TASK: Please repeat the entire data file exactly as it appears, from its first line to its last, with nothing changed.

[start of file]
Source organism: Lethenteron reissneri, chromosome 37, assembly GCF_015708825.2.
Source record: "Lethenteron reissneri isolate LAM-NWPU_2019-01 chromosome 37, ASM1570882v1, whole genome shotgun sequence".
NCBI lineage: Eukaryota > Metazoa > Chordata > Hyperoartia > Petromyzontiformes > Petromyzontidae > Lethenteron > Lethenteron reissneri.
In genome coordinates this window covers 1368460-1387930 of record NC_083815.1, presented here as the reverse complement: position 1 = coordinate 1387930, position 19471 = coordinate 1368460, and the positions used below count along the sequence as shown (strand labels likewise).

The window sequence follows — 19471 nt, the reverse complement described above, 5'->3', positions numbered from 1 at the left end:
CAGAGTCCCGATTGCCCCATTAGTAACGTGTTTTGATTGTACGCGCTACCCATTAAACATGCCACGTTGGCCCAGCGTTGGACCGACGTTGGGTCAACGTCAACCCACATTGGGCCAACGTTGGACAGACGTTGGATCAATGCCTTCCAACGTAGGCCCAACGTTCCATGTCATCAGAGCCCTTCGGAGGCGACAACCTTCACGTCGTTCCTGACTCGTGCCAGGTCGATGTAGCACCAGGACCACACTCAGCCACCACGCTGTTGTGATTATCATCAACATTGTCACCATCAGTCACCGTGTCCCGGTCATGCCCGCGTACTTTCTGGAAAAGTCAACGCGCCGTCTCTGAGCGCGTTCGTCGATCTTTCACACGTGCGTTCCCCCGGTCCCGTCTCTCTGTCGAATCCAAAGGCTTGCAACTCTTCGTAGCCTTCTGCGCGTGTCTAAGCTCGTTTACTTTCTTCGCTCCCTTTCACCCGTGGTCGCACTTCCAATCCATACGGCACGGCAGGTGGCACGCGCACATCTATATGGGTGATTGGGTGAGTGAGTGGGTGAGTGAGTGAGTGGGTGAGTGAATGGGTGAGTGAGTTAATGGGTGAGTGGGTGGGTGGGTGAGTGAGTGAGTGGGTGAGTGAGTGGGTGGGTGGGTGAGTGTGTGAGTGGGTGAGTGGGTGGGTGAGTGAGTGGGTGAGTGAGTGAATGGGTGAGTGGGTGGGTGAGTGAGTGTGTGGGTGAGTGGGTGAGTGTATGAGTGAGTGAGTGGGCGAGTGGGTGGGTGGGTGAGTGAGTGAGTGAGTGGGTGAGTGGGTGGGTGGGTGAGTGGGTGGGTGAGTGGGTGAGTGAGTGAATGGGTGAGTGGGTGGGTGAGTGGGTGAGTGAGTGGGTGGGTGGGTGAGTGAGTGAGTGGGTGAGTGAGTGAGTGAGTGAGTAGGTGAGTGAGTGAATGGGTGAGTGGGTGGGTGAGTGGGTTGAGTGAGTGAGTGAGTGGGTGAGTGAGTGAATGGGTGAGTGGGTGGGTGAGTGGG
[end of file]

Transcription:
Source organism: Lethenteron reissneri, chromosome 37, assembly GCF_015708825.2.
Source record: "Lethenteron reissneri isolate LAM-NWPU_2019-01 chromosome 37, ASM1570882v1, whole genome shotgun sequence".
NCBI lineage: Eukaryota > Metazoa > Chordata > Hyperoartia > Petromyzontiformes > Petromyzontidae > Lethenteron > Lethenteron reissneri.
In genome coordinates this window covers 1368460-1387930 of record NC_083815.1, presented here as the reverse complement: position 1 = coordinate 1387930, position 19471 = coordinate 1368460, and the positions used below count along the sequence as shown (strand labels likewise).

The window sequence follows — 19471 nt, the reverse complement described above, 5'->3', positions numbered from 1 at the left end:
CAGAGTCCCGATTGCCCCATTAGTAACGTGTTTTGATTGTACGCGCTACCCATTAAACATGCCACGTTGGCCCAGCGTTGGACCGACGTTGGGTCAACGTCAACCCACATTGGGCCAACGTTGGACAGACGTTGGATCAATGCCTTCCAACGTAGGCCCAACGTTCCATGTCATCAGAGCCCTTCGGAGGCGACAACCTTCACGTCGTTCCTGACTCGTGCCAGGTCGATGTAGCACCAGGACCACACTCAGCCACCACGCTGTTGTGATTATCATCAACATTGTCACCATCAGTCACCGTGTCCCGGTCATGCCCGCGTACTTTCTGGAAAAGTCAACGCGCCGTCTCTGAGCGCGTTCGTCGATCTTTCACACGTGCGTTCCCCCGGTCCCGTCTCTCTGTCGAATCCAAAGGCTTGCAACTCTTCGTAGCCTTCTGCGCGTGTCTAAGCTCGTTTACTTTCTTCGCTCCCTTTCACCCGTGGTCGCACTTCCAATCCATACGGCACGGCAGGTGGCACGCGCACATCTATATGGGTGATTGGGTGAGTGAGTGGGTGAGTGAGTGAGTGGGTGAGTGAATGGGTGAGTGAGTTAATGGGTGAGTGGGTGGGTGGGTGAGTGAGTGAGTGGGTGAGTGAGTGGGTGGGTGGGTGAGTGTGTGAGTGGGTGAGTGGGTGGGTGAGTGAGTGGGTGAGTGAGTGAATGGGTGAGTGGGTGGGTGAGTGAGTGTGTGGGTGAGTGGGTGAGTGTATGAGTGAGTGAGTGGGCGAGTGGGTGGGTGGGTGAGTGAGTGAGTGAGTGGGTGAGTGGGTGGGTGGGTGAGTGGGTGGGTGAGTGGGTGAGTGAGTGAATGGGTGAGTGGGTGGGTGAGTGGGTGAGTGAGTGGGTGGGTGGGTGAGTGAGTGAGTGGGTGAGTGAGTGAGTGAGTGAGTAGGTGAGTGAGTGAATGGGTGAGTGGGTGGGTGAGTGGGTTGAGTGAGTGAGTGAGTGGGTGAGTGAGTGAATGGGTGAGTGGGTGGGTGAGTGGG